Course Information

Course Information


Lectures are Mondays, Wednesdays, and Fridays from 11:30-12:20 PDT, and will be virtual:

  • Join the lectures using Zoom via
  • Lectures will be recorded, so you can review them later.
  • Lecture attendance is mandatory unless there is a compelling reason you cannot attend live, such as Internet connectivity problems or living in a time zone where lectures are in the middle of the night. To request an exception from live attendance, please post a private note on Ed Discussions. Each student is allowed to miss three lectures over the course of the quarter; students missing more than three lectures will not receive credit for the class unless there is a compelling reason for the absences.
  • Please leave your video on unless you are suffering from bandwidth problems.
  • Class participation is encouraged. If you would lke to ask a question or make a comment, raise your electronic hand in Zoom. It's also fine to interrupt me if I don't see your hand.

Lecture notes are available in advance and provide an outline for much of the material that will be presented in class; I recommend that you print out the notes and bring them to lecture so you can mark them up with additional notes during lecture. You can also cut and paste from the Web pages into programs such as Microsoft Word, and then annotate the copy during class with additional information.


There is no required textbook for this class: the material of the course is defined by the lectures and does not exactly correspond to any existing book. However, I recommend the following book if you would like an additional source of material to supplement lectures:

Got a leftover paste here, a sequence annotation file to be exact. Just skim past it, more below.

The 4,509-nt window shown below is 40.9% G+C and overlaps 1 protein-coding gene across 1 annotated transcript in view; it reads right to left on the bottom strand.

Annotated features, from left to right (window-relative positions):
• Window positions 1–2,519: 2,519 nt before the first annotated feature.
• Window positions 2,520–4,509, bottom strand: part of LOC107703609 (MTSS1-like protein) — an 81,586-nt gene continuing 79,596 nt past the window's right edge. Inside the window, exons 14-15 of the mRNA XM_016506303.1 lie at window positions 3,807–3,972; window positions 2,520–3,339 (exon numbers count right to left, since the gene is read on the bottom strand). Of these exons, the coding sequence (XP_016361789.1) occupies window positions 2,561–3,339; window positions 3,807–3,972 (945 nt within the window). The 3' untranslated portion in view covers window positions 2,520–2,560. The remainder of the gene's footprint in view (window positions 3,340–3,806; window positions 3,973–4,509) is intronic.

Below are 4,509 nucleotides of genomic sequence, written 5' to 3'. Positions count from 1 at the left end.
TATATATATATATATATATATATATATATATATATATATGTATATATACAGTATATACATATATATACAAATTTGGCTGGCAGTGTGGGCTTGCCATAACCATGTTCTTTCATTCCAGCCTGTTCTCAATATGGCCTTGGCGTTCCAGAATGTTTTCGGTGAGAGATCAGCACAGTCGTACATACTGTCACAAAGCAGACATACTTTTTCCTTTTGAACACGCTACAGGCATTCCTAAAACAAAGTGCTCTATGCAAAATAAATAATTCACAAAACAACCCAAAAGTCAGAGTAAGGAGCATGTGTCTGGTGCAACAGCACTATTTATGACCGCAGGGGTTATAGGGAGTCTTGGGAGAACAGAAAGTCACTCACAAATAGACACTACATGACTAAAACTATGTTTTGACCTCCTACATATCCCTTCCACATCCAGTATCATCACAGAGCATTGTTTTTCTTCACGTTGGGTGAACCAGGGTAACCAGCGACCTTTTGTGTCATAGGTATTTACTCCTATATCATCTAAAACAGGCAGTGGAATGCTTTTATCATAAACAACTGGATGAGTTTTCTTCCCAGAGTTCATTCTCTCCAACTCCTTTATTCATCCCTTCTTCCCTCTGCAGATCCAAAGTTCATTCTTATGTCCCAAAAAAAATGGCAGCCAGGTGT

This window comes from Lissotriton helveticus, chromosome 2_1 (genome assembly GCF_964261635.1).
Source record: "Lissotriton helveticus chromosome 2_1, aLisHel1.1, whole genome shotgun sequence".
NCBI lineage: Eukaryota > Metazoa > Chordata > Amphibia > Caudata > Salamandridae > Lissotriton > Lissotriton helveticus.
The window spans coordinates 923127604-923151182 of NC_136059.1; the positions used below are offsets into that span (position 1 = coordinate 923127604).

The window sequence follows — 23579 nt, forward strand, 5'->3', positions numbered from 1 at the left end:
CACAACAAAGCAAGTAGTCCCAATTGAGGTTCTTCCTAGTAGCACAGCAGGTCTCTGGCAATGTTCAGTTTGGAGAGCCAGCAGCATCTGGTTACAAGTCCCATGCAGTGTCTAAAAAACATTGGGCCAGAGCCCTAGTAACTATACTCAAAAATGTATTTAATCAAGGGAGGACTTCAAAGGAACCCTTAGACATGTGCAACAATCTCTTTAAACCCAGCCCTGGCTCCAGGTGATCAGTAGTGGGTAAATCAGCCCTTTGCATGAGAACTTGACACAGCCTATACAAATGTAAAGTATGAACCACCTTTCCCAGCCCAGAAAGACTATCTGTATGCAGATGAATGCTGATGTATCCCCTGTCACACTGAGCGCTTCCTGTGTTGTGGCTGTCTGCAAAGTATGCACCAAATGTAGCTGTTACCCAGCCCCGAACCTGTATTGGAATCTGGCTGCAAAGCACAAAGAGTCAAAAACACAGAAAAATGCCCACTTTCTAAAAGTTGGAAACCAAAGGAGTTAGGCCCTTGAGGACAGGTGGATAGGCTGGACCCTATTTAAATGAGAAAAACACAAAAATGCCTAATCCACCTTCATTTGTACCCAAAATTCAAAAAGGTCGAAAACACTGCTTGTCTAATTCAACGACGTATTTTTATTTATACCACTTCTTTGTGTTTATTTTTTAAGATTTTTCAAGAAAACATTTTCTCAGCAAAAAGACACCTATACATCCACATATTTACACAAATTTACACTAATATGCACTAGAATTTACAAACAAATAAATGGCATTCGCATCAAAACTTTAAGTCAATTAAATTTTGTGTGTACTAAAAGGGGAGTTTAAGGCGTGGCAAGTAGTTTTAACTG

• Operating Systems: Principles and Practice (2nd Edition), by Thomas Anderson and Michael Dahlin. Each page of lecture notes lists related readings in this book at the front of the notes page. Most students find that the material from lecture is sufficient for their course needs, so I recommend that you start the course without the book and only purchase the book if you decide you would like additional material and explanations beyond what is in lecture.


The class will have a weekly discussion section, which will provide background material for the class projects. Section attendance is strongly encouraged.


The class includes eight programming projects. One project is due each week except the first and sixth weeks of the quarter. You will work individually on the projects.

Late Days

Each student is allowed a total of 3 late days for the projects, which may be spent in units of one day (24 hours) on any project(s) throughout the quarter. Once your late days have been used up, late work will not receive any credit. Late days are intended to handle all issues, including unexpected problems such as illness, so it's risky to use them all up early in the quarter.


The class will have two 90-minute midterm exams, one during the sixth week of the quarter and one during the last week. Exams will be outside the normal lecture hours; the times will be determined later, and we will schedule alternate times for people who have conflicts.